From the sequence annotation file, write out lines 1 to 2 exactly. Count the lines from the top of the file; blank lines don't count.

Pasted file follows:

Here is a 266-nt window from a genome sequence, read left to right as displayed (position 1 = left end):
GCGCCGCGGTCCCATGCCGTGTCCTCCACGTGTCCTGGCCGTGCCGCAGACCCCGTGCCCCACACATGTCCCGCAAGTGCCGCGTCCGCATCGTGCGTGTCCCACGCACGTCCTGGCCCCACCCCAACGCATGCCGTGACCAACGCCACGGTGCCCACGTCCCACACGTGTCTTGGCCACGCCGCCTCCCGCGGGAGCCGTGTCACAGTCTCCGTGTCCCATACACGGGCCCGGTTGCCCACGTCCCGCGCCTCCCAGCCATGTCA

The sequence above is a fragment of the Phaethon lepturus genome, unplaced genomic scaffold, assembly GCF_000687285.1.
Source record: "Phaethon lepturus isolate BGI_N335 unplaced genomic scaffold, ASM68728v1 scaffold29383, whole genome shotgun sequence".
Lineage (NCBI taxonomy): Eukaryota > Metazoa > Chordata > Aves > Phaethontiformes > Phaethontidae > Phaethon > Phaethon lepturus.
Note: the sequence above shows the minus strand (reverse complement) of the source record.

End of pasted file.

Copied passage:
Here is a 266-nt window from a genome sequence, read left to right as displayed (position 1 = left end):
GCGCCGCGGTCCCATGCCGTGTCCTCCACGTGTCCTGGCCGTGCCGCAGACCCCGTGCCCCACACATGTCCCGCAAGTGCCGCGTCCGCATCGTGCGTGTCCCACGCACGTCCTGGCCCCACCCCAACGCATGCCGTGACCAACGCCACGGTGCCCACGTCCCACACGTGTCTTGGCCACGCCGCCTCCCGCGGGAGCCGTGTCACAGTCTCCGTGTCCCATACACGGGCCCGGTTGCCCACGTCCCGCGCCTCCCAGCCATGTCA